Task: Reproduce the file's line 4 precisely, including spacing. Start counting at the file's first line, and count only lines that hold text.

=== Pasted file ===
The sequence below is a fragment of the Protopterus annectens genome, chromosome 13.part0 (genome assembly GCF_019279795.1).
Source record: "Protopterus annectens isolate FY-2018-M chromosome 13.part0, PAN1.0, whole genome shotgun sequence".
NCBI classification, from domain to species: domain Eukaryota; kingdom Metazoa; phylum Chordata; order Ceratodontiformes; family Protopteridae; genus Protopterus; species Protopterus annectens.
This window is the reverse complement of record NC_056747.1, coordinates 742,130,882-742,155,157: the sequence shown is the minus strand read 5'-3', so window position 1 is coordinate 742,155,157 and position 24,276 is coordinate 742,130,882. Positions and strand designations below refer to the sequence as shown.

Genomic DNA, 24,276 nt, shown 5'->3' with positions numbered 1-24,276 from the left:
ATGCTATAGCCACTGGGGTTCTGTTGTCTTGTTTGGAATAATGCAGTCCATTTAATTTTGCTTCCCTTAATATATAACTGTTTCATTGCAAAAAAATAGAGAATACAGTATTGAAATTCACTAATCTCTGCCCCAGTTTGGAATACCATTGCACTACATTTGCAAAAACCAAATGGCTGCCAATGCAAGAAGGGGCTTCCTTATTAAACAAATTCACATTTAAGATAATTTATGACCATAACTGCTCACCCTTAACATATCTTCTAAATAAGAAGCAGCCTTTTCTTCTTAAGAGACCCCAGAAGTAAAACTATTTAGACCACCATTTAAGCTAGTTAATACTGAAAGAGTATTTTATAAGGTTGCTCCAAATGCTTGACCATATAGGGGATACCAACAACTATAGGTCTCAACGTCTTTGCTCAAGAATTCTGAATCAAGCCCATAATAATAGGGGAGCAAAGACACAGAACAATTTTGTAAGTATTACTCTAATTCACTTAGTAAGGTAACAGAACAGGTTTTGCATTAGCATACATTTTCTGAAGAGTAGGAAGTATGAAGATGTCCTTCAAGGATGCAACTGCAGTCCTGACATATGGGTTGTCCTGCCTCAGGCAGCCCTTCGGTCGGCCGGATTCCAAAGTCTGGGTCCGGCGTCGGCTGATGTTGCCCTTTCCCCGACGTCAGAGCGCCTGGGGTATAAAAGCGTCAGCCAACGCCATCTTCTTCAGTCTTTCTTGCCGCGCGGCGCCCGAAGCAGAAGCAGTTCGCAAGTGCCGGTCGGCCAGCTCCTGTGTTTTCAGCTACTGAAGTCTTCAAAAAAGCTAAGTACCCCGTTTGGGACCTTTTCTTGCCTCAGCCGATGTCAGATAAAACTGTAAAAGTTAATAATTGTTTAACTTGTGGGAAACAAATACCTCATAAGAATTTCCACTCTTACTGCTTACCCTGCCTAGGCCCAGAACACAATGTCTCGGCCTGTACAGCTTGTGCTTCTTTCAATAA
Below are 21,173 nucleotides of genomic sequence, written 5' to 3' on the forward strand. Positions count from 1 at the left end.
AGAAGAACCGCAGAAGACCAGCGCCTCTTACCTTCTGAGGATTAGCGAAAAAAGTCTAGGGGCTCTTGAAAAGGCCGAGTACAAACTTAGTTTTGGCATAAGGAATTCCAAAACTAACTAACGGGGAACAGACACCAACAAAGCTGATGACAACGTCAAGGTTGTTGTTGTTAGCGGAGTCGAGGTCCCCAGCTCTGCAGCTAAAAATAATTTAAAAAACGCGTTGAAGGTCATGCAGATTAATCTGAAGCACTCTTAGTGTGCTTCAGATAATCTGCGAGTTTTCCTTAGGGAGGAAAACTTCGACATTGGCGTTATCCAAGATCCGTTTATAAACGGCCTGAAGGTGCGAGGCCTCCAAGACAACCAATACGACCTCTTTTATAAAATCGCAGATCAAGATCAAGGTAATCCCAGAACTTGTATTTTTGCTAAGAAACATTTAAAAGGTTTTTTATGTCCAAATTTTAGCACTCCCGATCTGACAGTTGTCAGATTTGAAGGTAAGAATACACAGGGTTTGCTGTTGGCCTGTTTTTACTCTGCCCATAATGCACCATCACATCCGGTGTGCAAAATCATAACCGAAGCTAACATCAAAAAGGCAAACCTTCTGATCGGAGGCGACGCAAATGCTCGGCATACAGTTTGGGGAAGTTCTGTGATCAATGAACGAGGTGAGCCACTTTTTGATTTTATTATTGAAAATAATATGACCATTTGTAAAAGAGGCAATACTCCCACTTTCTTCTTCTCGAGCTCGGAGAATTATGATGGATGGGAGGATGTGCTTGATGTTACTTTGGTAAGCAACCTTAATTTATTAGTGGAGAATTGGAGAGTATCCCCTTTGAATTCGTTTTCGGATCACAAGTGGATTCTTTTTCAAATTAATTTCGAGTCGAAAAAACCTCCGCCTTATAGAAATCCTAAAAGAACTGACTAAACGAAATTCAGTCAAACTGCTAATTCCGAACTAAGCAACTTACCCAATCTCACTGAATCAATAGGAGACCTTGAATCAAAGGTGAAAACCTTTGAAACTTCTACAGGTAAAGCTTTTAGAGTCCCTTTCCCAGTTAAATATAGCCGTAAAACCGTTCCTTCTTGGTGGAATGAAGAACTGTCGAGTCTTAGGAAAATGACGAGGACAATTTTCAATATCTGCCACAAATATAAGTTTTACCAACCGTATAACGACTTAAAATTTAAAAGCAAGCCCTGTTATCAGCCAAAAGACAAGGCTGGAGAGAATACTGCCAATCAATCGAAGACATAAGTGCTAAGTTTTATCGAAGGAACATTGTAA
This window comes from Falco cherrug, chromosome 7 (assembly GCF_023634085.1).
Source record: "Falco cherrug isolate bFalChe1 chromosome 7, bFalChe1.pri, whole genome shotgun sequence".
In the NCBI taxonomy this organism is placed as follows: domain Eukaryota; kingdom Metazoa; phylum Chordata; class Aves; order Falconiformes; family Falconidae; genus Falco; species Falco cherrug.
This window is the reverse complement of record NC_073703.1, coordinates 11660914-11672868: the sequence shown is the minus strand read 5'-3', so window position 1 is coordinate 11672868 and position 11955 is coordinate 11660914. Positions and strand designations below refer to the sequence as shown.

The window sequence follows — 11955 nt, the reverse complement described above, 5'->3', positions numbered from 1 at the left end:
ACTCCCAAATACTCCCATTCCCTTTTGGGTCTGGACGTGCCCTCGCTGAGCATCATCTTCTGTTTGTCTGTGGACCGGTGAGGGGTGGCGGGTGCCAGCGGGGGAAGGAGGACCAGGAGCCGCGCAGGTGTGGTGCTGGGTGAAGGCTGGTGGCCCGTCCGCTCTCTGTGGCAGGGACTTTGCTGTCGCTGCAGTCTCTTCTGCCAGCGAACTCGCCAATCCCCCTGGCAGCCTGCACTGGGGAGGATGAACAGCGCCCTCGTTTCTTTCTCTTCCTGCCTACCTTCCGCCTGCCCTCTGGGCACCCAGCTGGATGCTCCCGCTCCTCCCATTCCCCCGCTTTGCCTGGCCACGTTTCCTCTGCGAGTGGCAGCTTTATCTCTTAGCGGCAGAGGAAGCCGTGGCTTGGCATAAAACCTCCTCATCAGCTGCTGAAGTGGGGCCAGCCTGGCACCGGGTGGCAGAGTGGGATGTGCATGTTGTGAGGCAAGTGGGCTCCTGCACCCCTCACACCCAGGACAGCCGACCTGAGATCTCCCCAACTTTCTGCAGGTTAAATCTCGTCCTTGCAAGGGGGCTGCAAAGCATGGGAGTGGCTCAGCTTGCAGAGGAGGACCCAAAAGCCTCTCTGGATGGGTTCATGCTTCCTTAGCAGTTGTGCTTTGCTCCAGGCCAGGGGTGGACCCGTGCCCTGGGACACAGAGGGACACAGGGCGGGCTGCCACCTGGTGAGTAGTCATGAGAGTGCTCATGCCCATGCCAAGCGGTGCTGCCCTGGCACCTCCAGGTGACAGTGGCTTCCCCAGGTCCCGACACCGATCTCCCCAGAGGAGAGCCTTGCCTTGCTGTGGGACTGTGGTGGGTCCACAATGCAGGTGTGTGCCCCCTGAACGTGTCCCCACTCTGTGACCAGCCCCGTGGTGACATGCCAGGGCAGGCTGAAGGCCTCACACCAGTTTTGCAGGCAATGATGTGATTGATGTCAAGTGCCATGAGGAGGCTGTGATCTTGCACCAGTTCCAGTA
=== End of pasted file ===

This window is the reverse complement of record NC_056747.1, coordinates 742,130,882-742,155,157: the sequence shown is the minus strand read 5'-3', so window position 1 is coordinate 742,155,157 and position 24,276 is coordinate 742,130,882. Positions and strand designations below refer to the sequence as shown.